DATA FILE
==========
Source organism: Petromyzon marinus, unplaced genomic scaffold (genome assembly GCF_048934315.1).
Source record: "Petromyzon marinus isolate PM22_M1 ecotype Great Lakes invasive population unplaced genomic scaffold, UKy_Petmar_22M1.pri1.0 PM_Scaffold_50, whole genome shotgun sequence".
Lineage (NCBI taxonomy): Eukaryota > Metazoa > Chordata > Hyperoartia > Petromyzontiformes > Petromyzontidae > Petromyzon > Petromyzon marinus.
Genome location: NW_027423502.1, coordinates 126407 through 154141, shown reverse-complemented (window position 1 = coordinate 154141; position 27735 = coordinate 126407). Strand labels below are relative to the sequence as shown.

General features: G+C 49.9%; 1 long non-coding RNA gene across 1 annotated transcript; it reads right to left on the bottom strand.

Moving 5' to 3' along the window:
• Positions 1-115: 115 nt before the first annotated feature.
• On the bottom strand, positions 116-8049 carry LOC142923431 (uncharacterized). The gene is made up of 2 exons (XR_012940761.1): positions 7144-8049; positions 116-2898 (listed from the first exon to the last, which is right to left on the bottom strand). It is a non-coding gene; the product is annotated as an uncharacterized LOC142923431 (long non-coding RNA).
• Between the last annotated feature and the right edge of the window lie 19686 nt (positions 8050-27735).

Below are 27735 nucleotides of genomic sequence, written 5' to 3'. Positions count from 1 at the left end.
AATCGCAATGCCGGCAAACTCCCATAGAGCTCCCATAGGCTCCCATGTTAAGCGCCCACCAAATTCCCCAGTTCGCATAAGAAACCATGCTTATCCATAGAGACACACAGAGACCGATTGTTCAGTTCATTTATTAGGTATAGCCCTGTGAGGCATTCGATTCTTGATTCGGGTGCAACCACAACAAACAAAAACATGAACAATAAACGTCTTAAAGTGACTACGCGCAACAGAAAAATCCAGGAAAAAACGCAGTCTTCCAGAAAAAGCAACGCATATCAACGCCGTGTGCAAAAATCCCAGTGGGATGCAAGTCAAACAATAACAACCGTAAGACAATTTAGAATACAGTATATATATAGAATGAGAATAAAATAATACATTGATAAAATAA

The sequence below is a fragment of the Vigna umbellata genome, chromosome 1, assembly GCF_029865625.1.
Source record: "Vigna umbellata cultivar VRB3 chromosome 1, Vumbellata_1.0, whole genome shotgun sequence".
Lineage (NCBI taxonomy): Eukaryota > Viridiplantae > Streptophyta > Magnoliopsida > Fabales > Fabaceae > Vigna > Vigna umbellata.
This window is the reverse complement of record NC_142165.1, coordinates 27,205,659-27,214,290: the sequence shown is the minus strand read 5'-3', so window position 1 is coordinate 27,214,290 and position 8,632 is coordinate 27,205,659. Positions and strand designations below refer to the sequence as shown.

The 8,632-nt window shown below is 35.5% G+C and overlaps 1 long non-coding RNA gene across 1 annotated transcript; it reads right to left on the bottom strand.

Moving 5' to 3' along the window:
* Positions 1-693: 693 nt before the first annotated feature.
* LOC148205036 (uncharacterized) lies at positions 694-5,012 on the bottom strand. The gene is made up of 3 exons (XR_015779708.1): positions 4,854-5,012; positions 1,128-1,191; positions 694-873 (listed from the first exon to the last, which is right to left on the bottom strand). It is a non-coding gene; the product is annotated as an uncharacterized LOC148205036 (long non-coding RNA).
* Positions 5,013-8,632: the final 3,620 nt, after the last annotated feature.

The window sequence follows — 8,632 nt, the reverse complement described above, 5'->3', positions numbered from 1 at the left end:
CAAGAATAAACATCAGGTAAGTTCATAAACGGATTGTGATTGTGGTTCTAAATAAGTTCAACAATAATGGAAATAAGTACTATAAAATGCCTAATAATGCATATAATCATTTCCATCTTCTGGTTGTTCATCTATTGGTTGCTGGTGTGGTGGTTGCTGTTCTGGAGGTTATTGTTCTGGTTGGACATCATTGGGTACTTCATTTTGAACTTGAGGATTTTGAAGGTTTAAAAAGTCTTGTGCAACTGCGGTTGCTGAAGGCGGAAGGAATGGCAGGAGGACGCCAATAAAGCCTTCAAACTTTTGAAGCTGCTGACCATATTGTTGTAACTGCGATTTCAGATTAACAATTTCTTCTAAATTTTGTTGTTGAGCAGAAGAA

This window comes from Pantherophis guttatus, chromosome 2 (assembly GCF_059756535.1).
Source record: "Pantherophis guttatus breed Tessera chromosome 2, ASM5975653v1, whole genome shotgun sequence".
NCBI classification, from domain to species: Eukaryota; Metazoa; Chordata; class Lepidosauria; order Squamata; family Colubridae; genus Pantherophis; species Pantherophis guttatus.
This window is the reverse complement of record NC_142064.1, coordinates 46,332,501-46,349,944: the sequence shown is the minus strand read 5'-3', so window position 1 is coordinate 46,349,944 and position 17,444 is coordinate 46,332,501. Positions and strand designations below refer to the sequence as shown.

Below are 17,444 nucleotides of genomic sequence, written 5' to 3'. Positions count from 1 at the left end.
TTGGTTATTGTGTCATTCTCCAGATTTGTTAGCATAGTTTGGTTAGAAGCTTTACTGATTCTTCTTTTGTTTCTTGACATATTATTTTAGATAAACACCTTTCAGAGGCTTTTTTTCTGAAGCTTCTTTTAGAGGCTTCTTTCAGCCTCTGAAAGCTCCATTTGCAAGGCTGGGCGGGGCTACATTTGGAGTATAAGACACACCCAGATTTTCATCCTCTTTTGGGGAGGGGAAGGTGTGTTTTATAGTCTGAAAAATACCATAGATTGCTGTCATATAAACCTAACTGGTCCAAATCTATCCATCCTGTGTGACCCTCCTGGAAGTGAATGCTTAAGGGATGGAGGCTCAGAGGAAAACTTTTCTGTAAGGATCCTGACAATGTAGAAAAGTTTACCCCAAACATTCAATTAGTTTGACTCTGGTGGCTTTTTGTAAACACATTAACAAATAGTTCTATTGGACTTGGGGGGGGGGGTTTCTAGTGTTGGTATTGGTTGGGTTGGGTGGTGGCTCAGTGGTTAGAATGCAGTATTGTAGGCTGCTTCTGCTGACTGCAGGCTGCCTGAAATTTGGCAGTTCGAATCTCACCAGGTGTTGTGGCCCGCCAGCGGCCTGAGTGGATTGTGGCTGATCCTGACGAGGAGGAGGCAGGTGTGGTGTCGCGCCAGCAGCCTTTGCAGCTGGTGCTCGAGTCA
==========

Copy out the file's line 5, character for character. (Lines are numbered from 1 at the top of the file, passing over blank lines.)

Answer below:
General features: G+C 49.9%; 1 long non-coding RNA gene across 1 annotated transcript; it reads right to left on the bottom strand.